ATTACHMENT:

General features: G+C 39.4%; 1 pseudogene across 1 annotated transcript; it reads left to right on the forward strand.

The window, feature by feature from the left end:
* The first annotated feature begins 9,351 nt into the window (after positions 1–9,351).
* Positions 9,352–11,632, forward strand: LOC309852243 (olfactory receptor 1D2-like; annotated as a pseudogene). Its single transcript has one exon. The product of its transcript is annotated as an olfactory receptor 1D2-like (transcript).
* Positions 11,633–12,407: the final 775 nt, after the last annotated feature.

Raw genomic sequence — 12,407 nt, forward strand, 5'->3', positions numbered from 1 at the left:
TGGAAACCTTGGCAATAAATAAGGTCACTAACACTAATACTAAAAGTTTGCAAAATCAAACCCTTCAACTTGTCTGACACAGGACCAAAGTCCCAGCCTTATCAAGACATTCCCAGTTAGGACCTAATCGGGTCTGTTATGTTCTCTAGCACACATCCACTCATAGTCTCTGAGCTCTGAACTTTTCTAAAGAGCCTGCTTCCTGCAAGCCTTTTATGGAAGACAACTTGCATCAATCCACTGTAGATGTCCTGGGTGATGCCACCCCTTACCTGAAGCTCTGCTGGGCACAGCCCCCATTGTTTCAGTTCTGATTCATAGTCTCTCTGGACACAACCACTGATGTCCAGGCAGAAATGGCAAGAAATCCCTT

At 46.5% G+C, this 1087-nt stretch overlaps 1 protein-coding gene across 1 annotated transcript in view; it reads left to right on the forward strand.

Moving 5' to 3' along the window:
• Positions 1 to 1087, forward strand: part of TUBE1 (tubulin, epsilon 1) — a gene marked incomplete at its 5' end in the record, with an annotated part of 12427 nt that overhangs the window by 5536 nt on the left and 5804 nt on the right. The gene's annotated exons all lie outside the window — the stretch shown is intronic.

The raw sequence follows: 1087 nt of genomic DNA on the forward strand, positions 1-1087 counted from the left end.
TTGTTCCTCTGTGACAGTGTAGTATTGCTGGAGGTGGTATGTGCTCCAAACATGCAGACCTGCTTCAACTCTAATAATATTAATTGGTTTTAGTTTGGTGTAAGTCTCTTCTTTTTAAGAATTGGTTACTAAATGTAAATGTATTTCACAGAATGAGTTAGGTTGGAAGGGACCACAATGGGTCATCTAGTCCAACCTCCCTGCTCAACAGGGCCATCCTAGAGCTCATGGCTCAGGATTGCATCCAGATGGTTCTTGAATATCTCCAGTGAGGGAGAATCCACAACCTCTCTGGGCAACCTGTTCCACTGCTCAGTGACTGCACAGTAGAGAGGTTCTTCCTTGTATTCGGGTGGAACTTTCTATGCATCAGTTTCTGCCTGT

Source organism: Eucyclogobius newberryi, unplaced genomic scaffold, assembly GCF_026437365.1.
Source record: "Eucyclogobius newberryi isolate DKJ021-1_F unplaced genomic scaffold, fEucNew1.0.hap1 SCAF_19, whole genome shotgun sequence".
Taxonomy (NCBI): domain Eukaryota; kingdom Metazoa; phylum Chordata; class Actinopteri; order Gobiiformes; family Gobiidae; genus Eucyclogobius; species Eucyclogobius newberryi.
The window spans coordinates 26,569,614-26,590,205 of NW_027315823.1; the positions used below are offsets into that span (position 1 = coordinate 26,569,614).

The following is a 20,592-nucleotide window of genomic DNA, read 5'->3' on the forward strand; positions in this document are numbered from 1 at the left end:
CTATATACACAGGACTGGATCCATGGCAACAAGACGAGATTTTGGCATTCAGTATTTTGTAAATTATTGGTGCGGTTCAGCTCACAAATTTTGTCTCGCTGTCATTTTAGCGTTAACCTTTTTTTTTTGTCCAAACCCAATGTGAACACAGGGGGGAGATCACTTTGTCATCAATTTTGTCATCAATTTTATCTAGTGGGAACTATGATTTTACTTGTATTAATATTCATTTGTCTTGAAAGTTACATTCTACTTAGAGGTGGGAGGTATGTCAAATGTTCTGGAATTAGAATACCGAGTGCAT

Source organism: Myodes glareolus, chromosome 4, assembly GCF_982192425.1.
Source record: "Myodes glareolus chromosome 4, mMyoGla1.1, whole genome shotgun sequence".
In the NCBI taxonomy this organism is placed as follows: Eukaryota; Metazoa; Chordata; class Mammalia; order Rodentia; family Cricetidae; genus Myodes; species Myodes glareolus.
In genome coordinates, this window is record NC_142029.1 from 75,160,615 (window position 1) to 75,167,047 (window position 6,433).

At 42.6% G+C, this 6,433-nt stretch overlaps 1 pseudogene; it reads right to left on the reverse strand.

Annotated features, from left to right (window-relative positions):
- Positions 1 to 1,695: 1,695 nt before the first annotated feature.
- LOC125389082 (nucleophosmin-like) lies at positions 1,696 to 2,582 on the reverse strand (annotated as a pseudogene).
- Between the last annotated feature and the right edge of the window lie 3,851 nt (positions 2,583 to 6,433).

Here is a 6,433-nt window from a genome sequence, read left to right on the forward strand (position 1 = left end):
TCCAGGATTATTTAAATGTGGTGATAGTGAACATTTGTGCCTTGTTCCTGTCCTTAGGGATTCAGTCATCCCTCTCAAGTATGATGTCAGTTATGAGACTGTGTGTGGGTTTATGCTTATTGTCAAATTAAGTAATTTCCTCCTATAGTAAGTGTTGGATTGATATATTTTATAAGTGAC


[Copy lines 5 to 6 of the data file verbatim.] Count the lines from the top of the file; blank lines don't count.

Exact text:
* Positions 11,633–12,407: the final 775 nt, after the last annotated feature.

Raw genomic sequence — 12,407 nt, forward strand, 5'->3', positions numbered from 1 at the left: